GH: Yeah. And I think that PR and marketing have to be aligned, because in many respects, the process is: the business comes up with a product. And then it’s marketing who comes to figure out the campaign to sell it and then PR is brought in. They say, Okay, I’m going to look at the campaign and look at the product and go figure how to sell it from a PR perspective, but then I will use elements of marketing. What do they say? Well, we want to highlight this, this-and-this about the product, because we think those are the selling points where the people develop the product…

AW: That reminds me of a project that I was working on starting about 10 years ago, which I still have thought about, in the back of my mind. I think, I think there are some legs to this. I called it meta marketing. And the idea was “marketing about marketing.” So, you create a campaign, whether it’s new-fangled, like this, potentially, this fast-forwarding for online streaming, or whatever it is, and then you have, I called it “marketing about the marketing.” But it could be PR about the marketing story. So you get a double whammy.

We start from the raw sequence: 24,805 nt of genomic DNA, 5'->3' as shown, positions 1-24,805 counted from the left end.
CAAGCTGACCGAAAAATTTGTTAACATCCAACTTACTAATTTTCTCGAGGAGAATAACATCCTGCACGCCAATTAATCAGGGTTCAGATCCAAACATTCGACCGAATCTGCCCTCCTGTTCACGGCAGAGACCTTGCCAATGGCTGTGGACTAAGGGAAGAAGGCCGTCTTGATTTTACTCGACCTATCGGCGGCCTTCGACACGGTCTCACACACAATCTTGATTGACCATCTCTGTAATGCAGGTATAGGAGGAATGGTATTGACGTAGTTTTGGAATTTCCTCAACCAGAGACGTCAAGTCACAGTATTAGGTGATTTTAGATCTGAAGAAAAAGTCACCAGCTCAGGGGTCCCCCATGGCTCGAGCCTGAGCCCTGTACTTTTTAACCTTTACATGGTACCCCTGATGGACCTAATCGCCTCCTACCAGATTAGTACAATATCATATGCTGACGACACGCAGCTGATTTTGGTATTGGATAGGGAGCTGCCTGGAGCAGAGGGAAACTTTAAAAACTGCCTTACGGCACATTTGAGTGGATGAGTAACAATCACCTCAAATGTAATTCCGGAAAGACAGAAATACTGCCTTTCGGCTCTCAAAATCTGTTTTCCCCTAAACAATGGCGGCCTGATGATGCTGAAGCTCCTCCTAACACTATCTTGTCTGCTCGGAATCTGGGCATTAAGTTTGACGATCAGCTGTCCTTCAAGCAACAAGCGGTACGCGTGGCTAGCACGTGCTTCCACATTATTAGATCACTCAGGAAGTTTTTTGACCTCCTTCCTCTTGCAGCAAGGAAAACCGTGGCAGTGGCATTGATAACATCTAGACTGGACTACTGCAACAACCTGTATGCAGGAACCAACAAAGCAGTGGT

GH: And there are many examples.

AW: An easy one to get your head around would be Super Bowl ads, right? Because there’s the ad but then there’s all the hoopla about the ad.

GH: And that’s really PR. Yes. And if there’s very little news value in the product because we’re late-to-market or last-to-market, but the campaign is kind of neat. I would definitely use Strategy Magazine to promote the campaign, to say this is what we’re doing with this product. And because if it was good creative, then they’ll cover it. Even though the product is last to market.

AW: Brilliant. Brilliant. You find a story somewhere.

GH: That’s our job.

AW: So do you have anything to say about newsworthiness?

GH: What you pitch as a PR person is your credibility because you’re going to be dealing with the same set of people for certain period of time. If you send them stuff that they’re not interested-in, they’re going to stop taking your calls. …  You lose a ton of credibility. I have many fights with the businesses about, you know, the newsworthiness of what they want us to promote. We are  last to market. It’s inferior to other offerings out there, and we’re just going to damage our credibility by trying to say that this is the best thing since sliced bread. So we shouldn’t say it. There needs to be a different story.

AW: Yeah, if anything at all.